What hallmarks and details does Cartier use for Tank watches, and what do counterfeits often get wrong?
A genuine Cartier Tank should include the Cartier logo and a serial number consisting of two letters and a numeric code. You should also see the case material and metal hallmarks, though sometimes these will not be listed. Most often we see models in steel, steel and 18k gold, and exclusively 18k gold, though Cartier does use platinum for select models. Authentic Cartier watches will also almost always feature a 4-digit model number. Using the 4-digit number, one can do further research via Google and find the ever elusive “W” number, which is Cartier’s actual reference number. Counterfeiters usually miss this.
Another detail to look out for are the screws used for the caseback and bracelet. Generally speaking, fine Swiss watch companies use flat-head screws, and the knockoffs we see come from Asian manufacturers almost always come with Phillips head screws. I recently saw a fake “Ballon Bleu” come in that had a snap-back case that the illegitimate manufacturer had actually engraved screw heads onto, so from a distance, it looked like it had the flat-head screws they’re supposed to come with, but up close, you could see it was just engraving.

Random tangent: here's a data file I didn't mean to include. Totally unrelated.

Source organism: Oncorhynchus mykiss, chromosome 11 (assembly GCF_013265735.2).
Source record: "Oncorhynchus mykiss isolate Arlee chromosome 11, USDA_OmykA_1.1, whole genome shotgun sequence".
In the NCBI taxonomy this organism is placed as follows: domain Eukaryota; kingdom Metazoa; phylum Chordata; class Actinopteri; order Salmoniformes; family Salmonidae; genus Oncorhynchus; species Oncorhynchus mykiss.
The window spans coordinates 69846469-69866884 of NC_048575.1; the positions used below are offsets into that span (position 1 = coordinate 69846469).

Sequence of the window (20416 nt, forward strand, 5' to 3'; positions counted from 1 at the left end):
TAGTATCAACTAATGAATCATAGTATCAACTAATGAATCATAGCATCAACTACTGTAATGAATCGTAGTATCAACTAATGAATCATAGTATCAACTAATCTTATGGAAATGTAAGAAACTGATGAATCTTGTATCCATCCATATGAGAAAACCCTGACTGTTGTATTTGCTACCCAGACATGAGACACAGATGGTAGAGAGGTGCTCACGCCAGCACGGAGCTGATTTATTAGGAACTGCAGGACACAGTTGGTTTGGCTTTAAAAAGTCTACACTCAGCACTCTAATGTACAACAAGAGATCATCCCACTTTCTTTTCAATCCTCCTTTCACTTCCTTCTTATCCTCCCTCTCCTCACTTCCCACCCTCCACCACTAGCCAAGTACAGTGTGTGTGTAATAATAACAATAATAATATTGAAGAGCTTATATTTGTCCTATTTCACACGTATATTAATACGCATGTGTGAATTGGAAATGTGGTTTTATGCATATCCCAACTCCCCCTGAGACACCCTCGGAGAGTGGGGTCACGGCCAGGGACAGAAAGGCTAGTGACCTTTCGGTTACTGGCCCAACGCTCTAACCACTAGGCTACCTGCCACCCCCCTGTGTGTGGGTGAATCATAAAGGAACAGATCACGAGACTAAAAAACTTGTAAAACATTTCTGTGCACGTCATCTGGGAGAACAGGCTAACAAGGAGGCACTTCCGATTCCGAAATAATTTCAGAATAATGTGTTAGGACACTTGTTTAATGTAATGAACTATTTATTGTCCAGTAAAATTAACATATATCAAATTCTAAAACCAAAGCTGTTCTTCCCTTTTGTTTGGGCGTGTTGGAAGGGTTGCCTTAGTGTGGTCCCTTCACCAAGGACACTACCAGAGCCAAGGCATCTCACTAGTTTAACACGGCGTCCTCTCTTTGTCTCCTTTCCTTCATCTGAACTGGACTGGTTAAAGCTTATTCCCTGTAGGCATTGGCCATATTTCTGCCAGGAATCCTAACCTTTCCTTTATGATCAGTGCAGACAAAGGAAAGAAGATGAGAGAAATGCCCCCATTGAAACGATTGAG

We also check for the quality of engraving. Any engraving on the caseback or clasp should be deep, crisp, clear and neatly laid out, as well as actually engraved with a cutting tool. It’s a surefire sign of a fake if the engraving is pixelated under high magnification. Fakers frequently use laser engraving, which leaves a grainy, sloppy finish. Markings denoting material type may also be featured on the clasp. Pictured above to the left of the Cartier logo are an 18k common control mark and a Saint Bernard stamp, the latter stamp denoting the watch was made in Switzerland after 1995. To the right are Cartier maker’s marks.
What are the major differences among Cartier’s Tank styles?
The differences in Tank styles have to do with overall case shape, and the way the lugs are shaped. The Américaine is elongated, while the Divan is a shorter and elongated horizontally. The Anglaise will have a guard over the crown. The Louis is also rectangular but the tips of the lugs are rounded, and the crown cabochon is usually more pointed. Chronoreflex versions of the Tank will feature a chronograph complication. Finally, the Tank Solo looks a lot like the Louis but it’s got a flattened profile, not rounded. And the traditional Française, pictured in this post, is more of a traditional rectangular shape, but the lugs are sloped at an angle.
What distinguishes Cartier from other watchmakers?
Overall, Cartier is a very jewelry-oriented company, since so much of what they manufacture is fine jewelry, and that shows in their watch lines. They’ve branched out from fine jewelry into other luxury areas over the years, but their goal has always been to create classic designs that will last beyond the fashion trend of the moment. They’ve succeeded beautifully with their Tank line.
Now that you can spot a real Cartier Tank watch, invest in your own now.